“The ITN is a nine-digit number issued by the CRA to non-resident individuals.”
While many practitioners are familiar with the need for U.S. Individual Taxpayer Identification Numbers (“ITIN”), we are not usually reminded about Canada’s version, the ITN.
The ITN is a nine-digit number issued by the CRA to non-resident individuals who require an identification number, but are not eligible to obtain a Social Insurance Number (“SIN”). An ITN is not available if you are otherwise able to obtain a SIN or if you already have an ITN or temporary tax number.
Some common examples of taxpayers requiring a Canadian ITN are:
- International students residing in Canada for educational purposes;
- Domestic workers (such as nannies and caregivers) who have tax filing requirements, but are not eligible for a Social Insurance Number;
- A non-resident filing an application to waive or reduce Canadian withholding tax (common in the film and television industry);
- Any non-resident disposing of taxable Canadian property (if a personal tax return will be required);or
- Any non-resident who is required to file or intends to file a Canadian income tax return, for example a section 216 tax return for net rental income.
The application for an ITN (form T1261) can be found at the CRA’s website http://www.cra-arc.gc.ca/E/pbg/tf/t1261. There is no requirement that the documentation be notarized. The documents can be certified to be true copies by eligible individuals. Some examples of eligible individuals are accountants, bank managers, chiropractors, medical doctors, lawyers, clergy, police officers and CRA employees (at a CRA tax office, by appointment only).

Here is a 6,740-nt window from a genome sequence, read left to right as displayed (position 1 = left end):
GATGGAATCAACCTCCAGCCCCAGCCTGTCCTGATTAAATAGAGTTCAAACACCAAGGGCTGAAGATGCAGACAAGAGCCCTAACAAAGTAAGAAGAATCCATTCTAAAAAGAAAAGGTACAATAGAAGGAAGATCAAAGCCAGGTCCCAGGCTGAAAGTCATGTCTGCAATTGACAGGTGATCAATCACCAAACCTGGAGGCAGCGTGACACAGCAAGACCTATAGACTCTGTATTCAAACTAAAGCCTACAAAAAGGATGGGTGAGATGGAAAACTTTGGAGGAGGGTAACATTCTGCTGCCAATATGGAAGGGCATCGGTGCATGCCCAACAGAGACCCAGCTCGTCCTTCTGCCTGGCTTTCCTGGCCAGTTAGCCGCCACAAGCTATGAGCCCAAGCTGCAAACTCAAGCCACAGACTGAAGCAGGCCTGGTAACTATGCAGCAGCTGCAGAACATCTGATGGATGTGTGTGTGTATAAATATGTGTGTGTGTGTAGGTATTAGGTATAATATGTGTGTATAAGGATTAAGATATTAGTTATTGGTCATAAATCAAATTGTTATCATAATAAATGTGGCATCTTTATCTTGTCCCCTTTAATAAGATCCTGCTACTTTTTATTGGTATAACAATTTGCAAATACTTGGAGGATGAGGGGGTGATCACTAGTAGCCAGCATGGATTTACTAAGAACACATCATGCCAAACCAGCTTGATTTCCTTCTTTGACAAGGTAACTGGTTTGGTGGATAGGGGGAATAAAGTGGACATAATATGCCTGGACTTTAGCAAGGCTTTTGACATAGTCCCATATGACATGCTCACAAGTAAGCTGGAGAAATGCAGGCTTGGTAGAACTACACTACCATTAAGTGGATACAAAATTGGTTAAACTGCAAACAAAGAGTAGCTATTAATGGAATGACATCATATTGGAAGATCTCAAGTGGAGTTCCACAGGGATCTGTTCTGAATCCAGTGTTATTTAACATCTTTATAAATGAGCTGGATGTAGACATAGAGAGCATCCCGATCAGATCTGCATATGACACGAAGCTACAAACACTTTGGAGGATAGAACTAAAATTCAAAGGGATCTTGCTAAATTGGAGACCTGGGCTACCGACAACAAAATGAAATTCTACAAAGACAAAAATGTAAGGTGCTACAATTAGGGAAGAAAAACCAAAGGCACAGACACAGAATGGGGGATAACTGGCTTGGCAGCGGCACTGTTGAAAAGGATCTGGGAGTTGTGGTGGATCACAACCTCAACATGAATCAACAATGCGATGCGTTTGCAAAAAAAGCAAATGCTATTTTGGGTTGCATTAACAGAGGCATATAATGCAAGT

When a T1261 is completed without a return, or when it is filed with a form NR5 or NR6, it should be filed at the International Tax Services office in Ottawa. Forms filed with section 116 clearance certificate requests or with regulation 105 or 107 waiver applications should be filed at the local tax services office.
TAX TIP OF THE WEEK is provided as a free service to clients and friends of the Tax Specialist Group member firms. The Tax Specialist Group is a national affiliation of firms who specialize in providing tax consulting services to other professionals, businesses and high net worth individuals on Canadian and international tax matters and tax disputes.
The material provided in Tax Tip of the Week is believed to be accurate and reliable as of the date it is written. Tax laws are complex and are subject to frequent change. Professional advice should always be sought before implementing any tax planning arrangements. Neither the Tax Specialist Group nor any member firm can accept any liability for the tax consequences that may result from acting based on the contents hereof.